How to write magical stories that are really effective!

A whole day of storytelling power in Berlin! What “ingredients” make for a good story? How do I make sure my stories reach exactly the right target group? Are stories equally effective in various formats such as short films and podcasts? How can I come up with interesting stories for really dry subject matter? In mid-May we set off for the 4th Storytelling Conference organised by Quadriga Media in Berlin with our minds open to new impetus. The conference attracted more than 110 participants from a wide range of sectors, including agencies and some freelance journalists, all in quest of the secret of a good story. And we found the right recipe: stories have to engage the target group. Then storytelling can create moments that reach out to people, moments that are polarising, inspiring, or encourage people to change their minds ... Only then is storytelling a really effective component of the communications mix.

Stories have always had an impact. In his entertaining keynote address “The magical science of storytelling", David JP Philipps explained how stories affect the neurons in the human brain and how they can therefore be used to influence the emotions of the audience – depending on their purpose. However, for that, at least 98 percent of the story has to be true. Authenticity is key!

Finding and developing a good story takes time. Because it takes time to really explore the needs of the target group. Only then can storytelling really kindle emotions. That was the also message put across by Kai Sievers of gernBotschaft in his hands-on workshop. Short group-work sessions enabled people to test their own storytelling ability.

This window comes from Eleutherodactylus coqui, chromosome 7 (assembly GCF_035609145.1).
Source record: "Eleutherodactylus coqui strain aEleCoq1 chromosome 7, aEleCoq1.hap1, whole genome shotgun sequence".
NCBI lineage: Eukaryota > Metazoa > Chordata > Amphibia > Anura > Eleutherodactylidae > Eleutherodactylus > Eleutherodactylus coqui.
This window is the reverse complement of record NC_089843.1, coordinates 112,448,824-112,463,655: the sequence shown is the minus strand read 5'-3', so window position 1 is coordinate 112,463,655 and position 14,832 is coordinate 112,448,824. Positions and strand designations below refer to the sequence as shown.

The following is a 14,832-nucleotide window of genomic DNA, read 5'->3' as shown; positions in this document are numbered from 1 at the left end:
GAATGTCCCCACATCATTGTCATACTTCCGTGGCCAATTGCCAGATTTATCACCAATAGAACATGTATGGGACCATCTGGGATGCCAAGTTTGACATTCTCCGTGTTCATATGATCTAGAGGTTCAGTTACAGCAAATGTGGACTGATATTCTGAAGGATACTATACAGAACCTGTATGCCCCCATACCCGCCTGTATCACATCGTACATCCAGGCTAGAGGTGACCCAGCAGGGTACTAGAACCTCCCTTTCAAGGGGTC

The speakers and experts all agreed: people must always be at the heart of a good story. However, graphic presentation of data can also be used to put together good PR stories according to Nick Marten of the OTTO Group. One common challenge frequently encountered in storytelling is the need to convince management and specialist departments. It isn’t always easy to persuade them of the emotional pull of simple stories that are readily understandable and are not overloaded with (technical) details. Günter Baumgartner of Siemens presented the #creatingperfectplaces campaign – an excellent example of how successful this approach can be. This campaign provides a perfect emotional basis for a technical subject, highlighting people and places that benefit from Siemens building technologies. Brilliantly told and well worth taking a look at!

Nike Wessel of dasprogramm showed that storytelling can be just as effective via audio media as in videos. Podcasts are far less labour-intensive to produce and can be accessed anytime, anywhere, for example while driving or cleaning or during the lunch break. Podcasts can therefore be a meaningful addition to storytelling in today's communication mix.

The key factor in all formats is that good stories don't simply need a perfect concept. Good copywriters are also essential – and that's precisely where Köhl et Feling is happy to help.

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